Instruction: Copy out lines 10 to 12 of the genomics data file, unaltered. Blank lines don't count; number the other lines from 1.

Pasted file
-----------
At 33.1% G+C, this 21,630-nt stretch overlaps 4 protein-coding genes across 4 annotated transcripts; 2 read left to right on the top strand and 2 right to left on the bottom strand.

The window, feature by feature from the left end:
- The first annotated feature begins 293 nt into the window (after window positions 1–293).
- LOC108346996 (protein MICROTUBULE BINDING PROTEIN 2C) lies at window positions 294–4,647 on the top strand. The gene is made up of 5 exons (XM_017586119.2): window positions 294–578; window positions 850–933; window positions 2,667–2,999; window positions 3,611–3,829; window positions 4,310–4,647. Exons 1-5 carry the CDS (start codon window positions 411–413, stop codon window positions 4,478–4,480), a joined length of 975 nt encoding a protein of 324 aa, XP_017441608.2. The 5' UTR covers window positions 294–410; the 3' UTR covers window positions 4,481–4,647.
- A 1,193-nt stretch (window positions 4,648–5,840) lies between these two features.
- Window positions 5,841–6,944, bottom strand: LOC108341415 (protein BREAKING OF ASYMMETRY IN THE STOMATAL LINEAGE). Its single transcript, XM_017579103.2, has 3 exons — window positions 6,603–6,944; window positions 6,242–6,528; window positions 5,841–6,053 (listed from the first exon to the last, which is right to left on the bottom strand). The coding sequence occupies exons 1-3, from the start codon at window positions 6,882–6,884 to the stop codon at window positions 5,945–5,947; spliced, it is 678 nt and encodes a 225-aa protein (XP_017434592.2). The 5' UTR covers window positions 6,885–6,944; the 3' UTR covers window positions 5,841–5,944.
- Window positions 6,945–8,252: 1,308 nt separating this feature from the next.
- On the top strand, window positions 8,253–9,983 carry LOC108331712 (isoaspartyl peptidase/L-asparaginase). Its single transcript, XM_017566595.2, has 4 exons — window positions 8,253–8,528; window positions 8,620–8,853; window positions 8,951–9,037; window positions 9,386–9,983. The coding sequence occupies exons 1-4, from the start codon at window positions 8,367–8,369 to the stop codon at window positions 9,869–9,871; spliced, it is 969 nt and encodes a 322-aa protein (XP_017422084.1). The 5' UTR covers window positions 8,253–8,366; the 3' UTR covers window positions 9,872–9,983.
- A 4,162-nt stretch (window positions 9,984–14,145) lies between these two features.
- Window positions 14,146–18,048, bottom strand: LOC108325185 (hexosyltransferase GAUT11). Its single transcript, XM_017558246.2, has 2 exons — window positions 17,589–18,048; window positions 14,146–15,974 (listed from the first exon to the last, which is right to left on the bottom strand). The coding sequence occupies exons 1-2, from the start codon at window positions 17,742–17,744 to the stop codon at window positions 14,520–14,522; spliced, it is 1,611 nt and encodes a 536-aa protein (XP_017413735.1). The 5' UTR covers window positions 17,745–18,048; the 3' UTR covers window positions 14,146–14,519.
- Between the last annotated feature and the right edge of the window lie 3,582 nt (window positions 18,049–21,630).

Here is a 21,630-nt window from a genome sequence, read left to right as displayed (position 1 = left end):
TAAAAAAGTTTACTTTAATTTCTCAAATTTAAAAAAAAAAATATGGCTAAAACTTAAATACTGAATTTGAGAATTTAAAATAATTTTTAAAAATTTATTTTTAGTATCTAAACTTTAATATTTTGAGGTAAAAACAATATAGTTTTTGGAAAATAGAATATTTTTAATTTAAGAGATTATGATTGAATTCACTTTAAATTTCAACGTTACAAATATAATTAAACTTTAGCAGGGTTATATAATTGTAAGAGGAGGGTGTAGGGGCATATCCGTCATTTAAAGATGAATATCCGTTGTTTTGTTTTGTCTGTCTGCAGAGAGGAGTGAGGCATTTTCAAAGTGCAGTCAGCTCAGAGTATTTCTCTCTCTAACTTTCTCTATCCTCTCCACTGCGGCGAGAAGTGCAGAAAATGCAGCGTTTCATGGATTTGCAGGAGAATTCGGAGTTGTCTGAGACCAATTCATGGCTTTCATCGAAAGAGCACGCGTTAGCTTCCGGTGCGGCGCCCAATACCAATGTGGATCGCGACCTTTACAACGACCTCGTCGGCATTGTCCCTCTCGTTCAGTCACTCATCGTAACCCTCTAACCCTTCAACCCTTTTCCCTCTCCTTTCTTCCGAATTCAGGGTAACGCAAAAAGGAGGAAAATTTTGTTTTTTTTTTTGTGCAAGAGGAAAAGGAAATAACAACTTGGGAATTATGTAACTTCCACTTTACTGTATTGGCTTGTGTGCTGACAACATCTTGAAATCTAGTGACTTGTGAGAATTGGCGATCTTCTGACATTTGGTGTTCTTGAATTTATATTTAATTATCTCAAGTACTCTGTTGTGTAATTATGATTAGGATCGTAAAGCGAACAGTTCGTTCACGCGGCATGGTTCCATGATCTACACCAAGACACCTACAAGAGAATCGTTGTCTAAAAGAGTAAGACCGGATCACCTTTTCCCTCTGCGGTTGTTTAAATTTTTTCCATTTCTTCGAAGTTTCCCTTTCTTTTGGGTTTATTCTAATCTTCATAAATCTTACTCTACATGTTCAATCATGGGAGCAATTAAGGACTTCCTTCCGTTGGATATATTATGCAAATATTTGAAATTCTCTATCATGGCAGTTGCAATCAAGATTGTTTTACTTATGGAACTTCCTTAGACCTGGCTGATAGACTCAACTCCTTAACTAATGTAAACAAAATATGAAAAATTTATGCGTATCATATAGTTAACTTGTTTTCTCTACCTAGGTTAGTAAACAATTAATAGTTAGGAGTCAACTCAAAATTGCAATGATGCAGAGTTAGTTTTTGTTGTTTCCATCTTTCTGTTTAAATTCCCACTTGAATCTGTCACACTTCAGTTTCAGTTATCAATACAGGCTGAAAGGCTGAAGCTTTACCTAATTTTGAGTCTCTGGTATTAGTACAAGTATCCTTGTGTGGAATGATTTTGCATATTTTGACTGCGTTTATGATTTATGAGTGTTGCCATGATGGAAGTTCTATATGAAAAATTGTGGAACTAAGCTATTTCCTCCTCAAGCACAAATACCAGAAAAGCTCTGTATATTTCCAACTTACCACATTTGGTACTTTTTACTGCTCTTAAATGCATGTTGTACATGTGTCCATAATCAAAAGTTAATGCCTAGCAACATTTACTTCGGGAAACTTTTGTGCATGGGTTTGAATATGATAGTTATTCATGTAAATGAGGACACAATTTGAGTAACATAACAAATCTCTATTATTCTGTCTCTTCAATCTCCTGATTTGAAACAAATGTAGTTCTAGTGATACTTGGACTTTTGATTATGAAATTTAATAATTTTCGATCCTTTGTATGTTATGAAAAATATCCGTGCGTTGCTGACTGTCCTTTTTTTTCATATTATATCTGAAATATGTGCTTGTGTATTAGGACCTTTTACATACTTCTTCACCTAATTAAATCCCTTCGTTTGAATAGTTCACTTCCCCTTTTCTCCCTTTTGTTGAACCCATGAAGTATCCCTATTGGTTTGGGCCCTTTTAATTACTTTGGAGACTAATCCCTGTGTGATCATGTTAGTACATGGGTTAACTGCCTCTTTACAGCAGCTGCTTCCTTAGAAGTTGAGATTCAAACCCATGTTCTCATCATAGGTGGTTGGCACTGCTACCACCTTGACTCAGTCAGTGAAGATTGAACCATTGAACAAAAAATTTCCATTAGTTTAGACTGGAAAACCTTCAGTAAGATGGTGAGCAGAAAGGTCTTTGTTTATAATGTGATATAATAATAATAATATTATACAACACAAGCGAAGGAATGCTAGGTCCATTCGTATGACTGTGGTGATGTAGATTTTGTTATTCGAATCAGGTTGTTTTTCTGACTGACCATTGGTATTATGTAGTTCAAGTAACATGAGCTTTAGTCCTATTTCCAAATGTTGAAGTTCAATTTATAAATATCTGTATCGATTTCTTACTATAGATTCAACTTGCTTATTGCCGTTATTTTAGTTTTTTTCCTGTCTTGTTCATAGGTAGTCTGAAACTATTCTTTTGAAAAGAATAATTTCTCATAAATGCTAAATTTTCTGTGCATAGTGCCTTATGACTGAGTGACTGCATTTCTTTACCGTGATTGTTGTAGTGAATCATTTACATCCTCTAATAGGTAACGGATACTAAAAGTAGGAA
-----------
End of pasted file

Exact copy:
- Window positions 14,146–18,048, bottom strand: LOC108325185 (hexosyltransferase GAUT11). Its single transcript, XM_017558246.2, has 2 exons — window positions 17,589–18,048; window positions 14,146–15,974 (listed from the first exon to the last, which is right to left on the bottom strand). The coding sequence occupies exons 1-2, from the start codon at window positions 17,742–17,744 to the stop codon at window positions 14,520–14,522; spliced, it is 1,611 nt and encodes a 536-aa protein (XP_017413735.1). The 5' UTR covers window positions 17,745–18,048; the 3' UTR covers window positions 14,146–14,519.
- Between the last annotated feature and the right edge of the window lie 3,582 nt (window positions 18,049–21,630).

Here is a 21,630-nt window from a genome sequence, read left to right as displayed (position 1 = left end):